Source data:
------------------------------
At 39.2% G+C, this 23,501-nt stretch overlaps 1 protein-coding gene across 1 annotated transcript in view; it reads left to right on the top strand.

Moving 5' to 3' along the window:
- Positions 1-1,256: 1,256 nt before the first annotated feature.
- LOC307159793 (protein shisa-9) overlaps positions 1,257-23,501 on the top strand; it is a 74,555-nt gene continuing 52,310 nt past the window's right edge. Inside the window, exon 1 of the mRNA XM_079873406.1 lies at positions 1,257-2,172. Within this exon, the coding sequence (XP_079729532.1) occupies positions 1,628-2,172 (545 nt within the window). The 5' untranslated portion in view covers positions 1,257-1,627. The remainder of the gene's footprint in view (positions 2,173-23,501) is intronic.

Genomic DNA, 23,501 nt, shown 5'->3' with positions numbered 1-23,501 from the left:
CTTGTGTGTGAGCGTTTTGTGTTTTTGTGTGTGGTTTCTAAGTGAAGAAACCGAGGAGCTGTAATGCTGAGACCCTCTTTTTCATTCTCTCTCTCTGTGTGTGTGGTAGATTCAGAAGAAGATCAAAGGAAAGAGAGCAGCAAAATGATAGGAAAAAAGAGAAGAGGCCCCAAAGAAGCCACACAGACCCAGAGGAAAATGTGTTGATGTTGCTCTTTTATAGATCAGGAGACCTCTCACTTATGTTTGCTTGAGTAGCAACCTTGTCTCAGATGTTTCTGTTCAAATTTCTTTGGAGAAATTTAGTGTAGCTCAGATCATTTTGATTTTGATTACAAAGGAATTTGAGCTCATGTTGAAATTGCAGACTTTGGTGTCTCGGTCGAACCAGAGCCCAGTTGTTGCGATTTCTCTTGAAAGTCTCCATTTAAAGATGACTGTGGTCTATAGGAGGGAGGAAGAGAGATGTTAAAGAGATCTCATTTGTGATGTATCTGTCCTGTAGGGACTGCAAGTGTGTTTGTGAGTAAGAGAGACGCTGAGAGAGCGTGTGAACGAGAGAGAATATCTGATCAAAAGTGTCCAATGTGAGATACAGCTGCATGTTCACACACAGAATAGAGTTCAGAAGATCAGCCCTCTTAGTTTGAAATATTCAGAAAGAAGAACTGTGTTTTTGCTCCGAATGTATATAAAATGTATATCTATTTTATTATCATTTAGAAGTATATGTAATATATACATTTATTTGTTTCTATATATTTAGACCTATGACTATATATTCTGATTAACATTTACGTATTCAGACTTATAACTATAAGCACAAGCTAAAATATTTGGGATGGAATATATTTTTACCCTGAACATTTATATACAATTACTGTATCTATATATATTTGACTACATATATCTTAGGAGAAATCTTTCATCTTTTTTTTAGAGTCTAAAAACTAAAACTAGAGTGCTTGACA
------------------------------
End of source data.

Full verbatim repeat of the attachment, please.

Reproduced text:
At 39.2% G+C, this 23,501-nt stretch overlaps 1 protein-coding gene across 1 annotated transcript in view; it reads left to right on the top strand.

Moving 5' to 3' along the window:
- Positions 1-1,256: 1,256 nt before the first annotated feature.
- LOC307159793 (protein shisa-9) overlaps positions 1,257-23,501 on the top strand; it is a 74,555-nt gene continuing 52,310 nt past the window's right edge. Inside the window, exon 1 of the mRNA XM_079873406.1 lies at positions 1,257-2,172. Within this exon, the coding sequence (XP_079729532.1) occupies positions 1,628-2,172 (545 nt within the window). The 5' untranslated portion in view covers positions 1,257-1,627. The remainder of the gene's footprint in view (positions 2,173-23,501) is intronic.

Genomic DNA, 23,501 nt, shown 5'->3' with positions numbered 1-23,501 from the left:
CTTGTGTGTGAGCGTTTTGTGTTTTTGTGTGTGGTTTCTAAGTGAAGAAACCGAGGAGCTGTAATGCTGAGACCCTCTTTTTCATTCTCTCTCTCTGTGTGTGTGGTAGATTCAGAAGAAGATCAAAGGAAAGAGAGCAGCAAAATGATAGGAAAAAAGAGAAGAGGCCCCAAAGAAGCCACACAGACCCAGAGGAAAATGTGTTGATGTTGCTCTTTTATAGATCAGGAGACCTCTCACTTATGTTTGCTTGAGTAGCAACCTTGTCTCAGATGTTTCTGTTCAAATTTCTTTGGAGAAATTTAGTGTAGCTCAGATCATTTTGATTTTGATTACAAAGGAATTTGAGCTCATGTTGAAATTGCAGACTTTGGTGTCTCGGTCGAACCAGAGCCCAGTTGTTGCGATTTCTCTTGAAAGTCTCCATTTAAAGATGACTGTGGTCTATAGGAGGGAGGAAGAGAGATGTTAAAGAGATCTCATTTGTGATGTATCTGTCCTGTAGGGACTGCAAGTGTGTTTGTGAGTAAGAGAGACGCTGAGAGAGCGTGTGAACGAGAGAGAATATCTGATCAAAAGTGTCCAATGTGAGATACAGCTGCATGTTCACACACAGAATAGAGTTCAGAAGATCAGCCCTCTTAGTTTGAAATATTCAGAAAGAAGAACTGTGTTTTTGCTCCGAATGTATATAAAATGTATATCTATTTTATTATCATTTAGAAGTATATGTAATATATACATTTATTTGTTTCTATATATTTAGACCTATGACTATATATTCTGATTAACATTTACGTATTCAGACTTATAACTATAAGCACAAGCTAAAATATTTGGGATGGAATATATTTTTACCCTGAACATTTATATACAATTACTGTATCTATATATATTTGACTACATATATCTTAGGAGAAATCTTTCATCTTTTTTTTAGAGTCTAAAAACTAAAACTAGAGTGCTTGACA